Carnival has its origins in the ancient Greek and Roman world. In Greece the principal festival of dissolution was the Kronia, held after the summer harvest and thus representing the transition into the post-harvest regime of life heading towards winter. It is named after the Titan Cronos, who according to myth ruled the universe during the Golden Age of mankind, where there was no hunger, death, sickness, or social distinctions or oppression. But then Zeus established the later order of the cosmos by defeating Cronos in battle. Zeus imprisoned Cronos for a while in the underworld realm of Tartarus, but eventually let him out and assigned him to rule over the Elysian Islands, a paradise of the dead where, among other things, again there was a primordial equality with no social distinctions, and other features of the Golden Age. Kronia reflects this legacy of Cronos (as well as perhaps his originally being a harvest god – he did, after all, wield a sickle). During the festival the usual order of society was suspended. Among other things, slaves banqueted and played games with their owners, who waited on their slaves, who ran riot through the streets making noise. This represented a reversion to the Golden Age of Cronus when oppression and social distinctions did not exist (Burkert, pp. 231-32). At the end of the festival, a criminal who had previously been condemned to death (a mark of chaos and disorder) was led out, given wine, and slain (Harrison, p. 110). This marked the end of dissolution and the moment of transition into the next seasonal modality of being.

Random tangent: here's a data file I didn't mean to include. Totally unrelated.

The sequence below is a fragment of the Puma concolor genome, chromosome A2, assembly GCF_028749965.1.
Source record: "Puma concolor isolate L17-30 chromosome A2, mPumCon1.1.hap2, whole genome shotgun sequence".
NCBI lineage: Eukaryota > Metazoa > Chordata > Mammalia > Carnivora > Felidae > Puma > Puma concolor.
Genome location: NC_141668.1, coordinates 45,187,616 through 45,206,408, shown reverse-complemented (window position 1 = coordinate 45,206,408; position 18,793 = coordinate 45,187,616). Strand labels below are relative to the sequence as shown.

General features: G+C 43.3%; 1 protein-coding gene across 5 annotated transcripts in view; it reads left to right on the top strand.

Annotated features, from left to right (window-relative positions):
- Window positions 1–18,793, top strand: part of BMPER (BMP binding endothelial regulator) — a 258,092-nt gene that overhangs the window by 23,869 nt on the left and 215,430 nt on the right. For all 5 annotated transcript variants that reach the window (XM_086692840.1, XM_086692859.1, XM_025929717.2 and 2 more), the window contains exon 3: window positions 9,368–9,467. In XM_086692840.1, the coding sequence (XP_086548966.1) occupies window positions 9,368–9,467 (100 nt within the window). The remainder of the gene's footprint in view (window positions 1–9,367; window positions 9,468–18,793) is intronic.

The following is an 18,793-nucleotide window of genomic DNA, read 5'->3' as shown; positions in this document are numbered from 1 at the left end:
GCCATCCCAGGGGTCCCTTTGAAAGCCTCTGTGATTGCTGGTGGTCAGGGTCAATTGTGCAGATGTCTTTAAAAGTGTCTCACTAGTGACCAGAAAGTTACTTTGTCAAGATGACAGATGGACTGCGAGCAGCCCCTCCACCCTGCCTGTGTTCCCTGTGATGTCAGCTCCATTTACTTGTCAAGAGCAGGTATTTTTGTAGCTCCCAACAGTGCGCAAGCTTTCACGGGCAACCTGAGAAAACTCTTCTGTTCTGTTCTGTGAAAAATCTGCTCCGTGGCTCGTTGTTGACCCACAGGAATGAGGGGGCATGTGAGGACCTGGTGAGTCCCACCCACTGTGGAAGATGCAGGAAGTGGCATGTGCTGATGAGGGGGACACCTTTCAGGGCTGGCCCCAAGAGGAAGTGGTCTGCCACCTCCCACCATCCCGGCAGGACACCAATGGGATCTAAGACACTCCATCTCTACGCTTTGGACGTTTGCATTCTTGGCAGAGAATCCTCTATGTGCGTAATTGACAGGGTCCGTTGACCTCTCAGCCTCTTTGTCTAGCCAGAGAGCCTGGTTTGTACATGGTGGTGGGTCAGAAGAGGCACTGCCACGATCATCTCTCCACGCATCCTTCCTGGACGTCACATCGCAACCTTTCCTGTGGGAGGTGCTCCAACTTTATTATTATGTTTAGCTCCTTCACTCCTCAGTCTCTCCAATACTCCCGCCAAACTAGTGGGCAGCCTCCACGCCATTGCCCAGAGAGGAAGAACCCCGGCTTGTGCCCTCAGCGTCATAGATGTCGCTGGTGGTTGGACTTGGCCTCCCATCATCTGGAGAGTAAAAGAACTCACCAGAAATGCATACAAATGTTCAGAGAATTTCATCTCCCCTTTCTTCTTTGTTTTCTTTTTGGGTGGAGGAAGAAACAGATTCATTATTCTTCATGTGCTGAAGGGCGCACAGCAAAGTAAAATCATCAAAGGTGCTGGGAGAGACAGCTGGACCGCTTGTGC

The Romans identified their god Saturn with Cronus (an exile after being defeated by Zeus, landing in Italy (Virgil, 8.320-25)), who as a historical matter may have landed in Rome through Greek influence on Etruria, where he may originally have been an agricultural deity, especially of sowing. Saturn’s festival, called the Saturnalia, was traditionally December 17-23, which was both just after the winter sowing and at the winter solstice. After 153 BCE, when the civil New Year was transferred from March 1 to January 1, the Saturnalia also served as the winding down of the old year. As a result, the holiday became the classic Roman festival of dissolution. At the start of the festival in Rome, the cult statue of Saturn, who was bound by woolen fetters all year, was released, signifying a time of liberation. After a sacrifice to him and a banquet open to all people on December 17, the celebrations became a festival of reversal, which like in the Kronia was a reversion to the Golden Age. Masters waited on their slaves, who ate before their masters did. The formal toga was shunned in favor of colored Greek-style clothing (the synthesis), and both master and slave wore the conical felt cap (pilleus) which was the mark of a freedman (i.e., slaves, being not free, could not normally wear it, meaning that he was “free” for the period of the festival). Slaves were also entitled to free speech, and they could disrespect their masters. Slaves and masters played gambling games together, and there was also gambling on the streets. Women played a more prominent role than usual. People also wore masks and costumes. Overeating and drunkenness was the rule. In the imperial period (though not before), a mock “king” (actually princeps, perhaps in response to this informal title adopted by Augustus) was appointed for the duration of the festival, whose orders had to be followed.